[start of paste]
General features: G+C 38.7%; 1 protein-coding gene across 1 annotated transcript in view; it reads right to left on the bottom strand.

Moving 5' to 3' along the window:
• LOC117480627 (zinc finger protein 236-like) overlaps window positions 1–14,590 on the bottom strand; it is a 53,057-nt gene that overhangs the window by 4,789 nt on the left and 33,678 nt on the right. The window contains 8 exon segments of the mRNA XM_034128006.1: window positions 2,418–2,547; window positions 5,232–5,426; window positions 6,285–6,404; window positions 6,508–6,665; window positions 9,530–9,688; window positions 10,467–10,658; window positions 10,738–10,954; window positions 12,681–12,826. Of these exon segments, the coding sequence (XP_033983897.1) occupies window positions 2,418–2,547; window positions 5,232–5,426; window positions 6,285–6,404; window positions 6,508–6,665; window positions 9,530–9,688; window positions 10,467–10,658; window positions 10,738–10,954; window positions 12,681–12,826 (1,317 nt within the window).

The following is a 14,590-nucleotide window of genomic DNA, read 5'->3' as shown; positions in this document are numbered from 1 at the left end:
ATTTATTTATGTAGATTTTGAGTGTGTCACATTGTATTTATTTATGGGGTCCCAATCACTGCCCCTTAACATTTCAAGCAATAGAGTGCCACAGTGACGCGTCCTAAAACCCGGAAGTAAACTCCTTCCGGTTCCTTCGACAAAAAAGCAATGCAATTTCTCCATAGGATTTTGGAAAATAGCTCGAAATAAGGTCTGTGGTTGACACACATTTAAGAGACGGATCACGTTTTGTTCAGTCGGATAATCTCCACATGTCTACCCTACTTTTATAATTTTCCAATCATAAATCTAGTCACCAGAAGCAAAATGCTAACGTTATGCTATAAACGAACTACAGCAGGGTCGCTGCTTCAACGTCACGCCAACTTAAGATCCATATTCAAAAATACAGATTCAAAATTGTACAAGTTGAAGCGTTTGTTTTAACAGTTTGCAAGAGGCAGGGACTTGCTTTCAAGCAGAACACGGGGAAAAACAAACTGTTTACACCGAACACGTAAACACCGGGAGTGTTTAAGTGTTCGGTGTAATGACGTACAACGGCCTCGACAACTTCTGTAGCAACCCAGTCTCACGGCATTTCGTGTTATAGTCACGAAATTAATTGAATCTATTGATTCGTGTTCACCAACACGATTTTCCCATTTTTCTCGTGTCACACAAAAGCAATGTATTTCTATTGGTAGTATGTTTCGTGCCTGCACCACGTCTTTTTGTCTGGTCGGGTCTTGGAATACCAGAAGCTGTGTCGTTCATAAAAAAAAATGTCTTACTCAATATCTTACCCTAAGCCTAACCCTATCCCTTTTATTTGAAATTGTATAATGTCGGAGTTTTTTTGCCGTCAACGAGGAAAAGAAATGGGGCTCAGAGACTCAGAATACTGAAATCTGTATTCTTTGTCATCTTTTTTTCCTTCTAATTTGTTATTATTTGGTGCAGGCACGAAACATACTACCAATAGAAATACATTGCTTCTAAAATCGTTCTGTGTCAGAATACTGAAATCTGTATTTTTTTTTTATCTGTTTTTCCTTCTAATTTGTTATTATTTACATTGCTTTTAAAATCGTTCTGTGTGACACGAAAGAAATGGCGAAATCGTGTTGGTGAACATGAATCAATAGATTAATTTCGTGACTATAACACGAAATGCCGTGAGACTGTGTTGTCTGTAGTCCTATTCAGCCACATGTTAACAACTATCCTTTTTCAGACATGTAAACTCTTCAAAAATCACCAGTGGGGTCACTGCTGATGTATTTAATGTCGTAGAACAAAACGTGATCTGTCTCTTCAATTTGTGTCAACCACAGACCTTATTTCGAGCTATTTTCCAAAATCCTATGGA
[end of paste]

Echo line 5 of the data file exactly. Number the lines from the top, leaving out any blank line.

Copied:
ATTTATTTATGTAGATTTTGAGTGTGTCACATTGTATTTATTTATGGGGTCCCAATCACTGCCCCTTAACATTTCAAGCAATAGAGTGCCACAGTGACGCGTCCTAAAACCCGGAAGTAAACTCCTTCCGGTTCCTTCGACAAAAAAGCAATGCAATTTCTCCATAGGATTTTGGAAAATAGCTCGAAATAAGGTCTGTGGTTGACACACATTTAAGAGACGGATCACGTTTTGTTCAGTCGGATAATCTCCACATGTCTACCCTACTTTTATAATTTTCCAATCATAAATCTAGTCACCAGAAGCAAAATGCTAACGTTATGCTATAAACGAACTACAGCAGGGTCGCTGCTTCAACGTCACGCCAACTTAAGATCCATATTCAAAAATACAGATTCAAAATTGTACAAGTTGAAGCGTTTGTTTTAACAGTTTGCAAGAGGCAGGGACTTGCTTTCAAGCAGAACACGGGGAAAAACAAACTGTTTACACCGAACACGTAAACACCGGGAGTGTTTAAGTGTTCGGTGTAATGACGTACAACGGCCTCGACAACTTCTGTAGCAACCCAGTCTCACGGCATTTCGTGTTATAGTCACGAAATTAATTGAATCTATTGATTCGTGTTCACCAACACGATTTTCCCATTTTTCTCGTGTCACACAAAAGCAATGTATTTCTATTGGTAGTATGTTTCGTGCCTGCACCACGTCTTTTTGTCTGGTCGGGTCTTGGAATACCAGAAGCTGTGTCGTTCATAAAAAAAAATGTCTTACTCAATATCTTACCCTAAGCCTAACCCTATCCCTTTTATTTGAAATTGTATAATGTCGGAGTTTTTTTGCCGTCAACGAGGAAAAGAAATGGGGCTCAGAGACTCAGAATACTGAAATCTGTATTCTTTGTCATCTTTTTTTCCTTCTAATTTGTTATTATTTGGTGCAGGCACGAAACATACTACCAATAGAAATACATTGCTTCTAAAATCGTTCTGTGTCAGAATACTGAAATCTGTATTTTTTTTTTATCTGTTTTTCCTTCTAATTTGTTATTATTTACATTGCTTTTAAAATCGTTCTGTGTGACACGAAAGAAATGGCGAAATCGTGTTGGTGAACATGAATCAATAGATTAATTTCGTGACTATAACACGAAATGCCGTGAGACTGTGTTGTCTGTAGTCCTATTCAGCCACATGTTAACAACTATCCTTTTTCAGACATGTAAACTCTTCAAAAATCACCAGTGGGGTCACTGCTGATGTATTTAATGTCGTAGAACAAAACGTGATCTGTCTCTTCAATTTGTGTCAACCACAGACCTTATTTCGAGCTATTTTCCAAAATCCTATGGA